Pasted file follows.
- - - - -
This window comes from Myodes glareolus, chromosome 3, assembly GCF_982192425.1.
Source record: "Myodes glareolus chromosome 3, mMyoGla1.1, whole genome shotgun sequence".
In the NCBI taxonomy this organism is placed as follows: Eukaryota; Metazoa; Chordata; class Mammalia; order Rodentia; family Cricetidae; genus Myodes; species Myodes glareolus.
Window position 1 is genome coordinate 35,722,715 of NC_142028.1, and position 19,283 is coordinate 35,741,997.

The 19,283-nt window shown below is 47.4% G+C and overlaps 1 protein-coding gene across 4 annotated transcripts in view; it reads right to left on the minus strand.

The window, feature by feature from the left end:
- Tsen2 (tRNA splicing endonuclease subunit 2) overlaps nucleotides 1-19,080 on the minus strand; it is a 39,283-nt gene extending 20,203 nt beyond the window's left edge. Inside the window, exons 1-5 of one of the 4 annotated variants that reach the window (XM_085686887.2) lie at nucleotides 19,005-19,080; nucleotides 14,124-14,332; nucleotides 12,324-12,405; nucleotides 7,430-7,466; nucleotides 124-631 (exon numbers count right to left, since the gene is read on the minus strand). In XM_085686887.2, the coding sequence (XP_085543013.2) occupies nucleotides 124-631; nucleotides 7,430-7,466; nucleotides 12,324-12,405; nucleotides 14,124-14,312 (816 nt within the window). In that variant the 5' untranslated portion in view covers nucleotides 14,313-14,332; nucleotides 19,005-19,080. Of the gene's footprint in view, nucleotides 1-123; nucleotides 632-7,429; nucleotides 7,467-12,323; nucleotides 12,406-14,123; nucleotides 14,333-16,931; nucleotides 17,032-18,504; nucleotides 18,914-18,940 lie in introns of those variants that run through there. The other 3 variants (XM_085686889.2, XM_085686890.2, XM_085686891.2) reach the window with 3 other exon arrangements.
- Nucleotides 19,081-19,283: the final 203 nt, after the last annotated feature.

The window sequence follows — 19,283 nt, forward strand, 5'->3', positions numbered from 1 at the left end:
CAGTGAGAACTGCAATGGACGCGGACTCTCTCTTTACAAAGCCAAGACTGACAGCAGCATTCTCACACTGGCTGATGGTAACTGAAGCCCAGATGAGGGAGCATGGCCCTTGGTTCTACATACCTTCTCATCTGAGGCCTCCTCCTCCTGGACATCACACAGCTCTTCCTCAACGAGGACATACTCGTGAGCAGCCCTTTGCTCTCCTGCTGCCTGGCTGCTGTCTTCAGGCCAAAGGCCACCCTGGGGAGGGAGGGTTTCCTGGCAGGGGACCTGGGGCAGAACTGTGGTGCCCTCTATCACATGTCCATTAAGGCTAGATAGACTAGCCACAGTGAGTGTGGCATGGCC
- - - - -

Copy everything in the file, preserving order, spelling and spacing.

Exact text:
This window comes from Myodes glareolus, chromosome 3, assembly GCF_982192425.1.
Source record: "Myodes glareolus chromosome 3, mMyoGla1.1, whole genome shotgun sequence".
In the NCBI taxonomy this organism is placed as follows: Eukaryota; Metazoa; Chordata; class Mammalia; order Rodentia; family Cricetidae; genus Myodes; species Myodes glareolus.
Window position 1 is genome coordinate 35,722,715 of NC_142028.1, and position 19,283 is coordinate 35,741,997.

The 19,283-nt window shown below is 47.4% G+C and overlaps 1 protein-coding gene across 4 annotated transcripts in view; it reads right to left on the minus strand.

The window, feature by feature from the left end:
- Tsen2 (tRNA splicing endonuclease subunit 2) overlaps nucleotides 1-19,080 on the minus strand; it is a 39,283-nt gene extending 20,203 nt beyond the window's left edge. Inside the window, exons 1-5 of one of the 4 annotated variants that reach the window (XM_085686887.2) lie at nucleotides 19,005-19,080; nucleotides 14,124-14,332; nucleotides 12,324-12,405; nucleotides 7,430-7,466; nucleotides 124-631 (exon numbers count right to left, since the gene is read on the minus strand). In XM_085686887.2, the coding sequence (XP_085543013.2) occupies nucleotides 124-631; nucleotides 7,430-7,466; nucleotides 12,324-12,405; nucleotides 14,124-14,312 (816 nt within the window). In that variant the 5' untranslated portion in view covers nucleotides 14,313-14,332; nucleotides 19,005-19,080. Of the gene's footprint in view, nucleotides 1-123; nucleotides 632-7,429; nucleotides 7,467-12,323; nucleotides 12,406-14,123; nucleotides 14,333-16,931; nucleotides 17,032-18,504; nucleotides 18,914-18,940 lie in introns of those variants that run through there. The other 3 variants (XM_085686889.2, XM_085686890.2, XM_085686891.2) reach the window with 3 other exon arrangements.
- Nucleotides 19,081-19,283: the final 203 nt, after the last annotated feature.

The window sequence follows — 19,283 nt, forward strand, 5'->3', positions numbered from 1 at the left end:
CAGTGAGAACTGCAATGGACGCGGACTCTCTCTTTACAAAGCCAAGACTGACAGCAGCATTCTCACACTGGCTGATGGTAACTGAAGCCCAGATGAGGGAGCATGGCCCTTGGTTCTACATACCTTCTCATCTGAGGCCTCCTCCTCCTGGACATCACACAGCTCTTCCTCAACGAGGACATACTCGTGAGCAGCCCTTTGCTCTCCTGCTGCCTGGCTGCTGTCTTCAGGCCAAAGGCCACCCTGGGGAGGGAGGGTTTCCTGGCAGGGGACCTGGGGCAGAACTGTGGTGCCCTCTATCACATGTCCATTAAGGCTAGATAGACTAGCCACAGTGAGTGTGGCATGGCC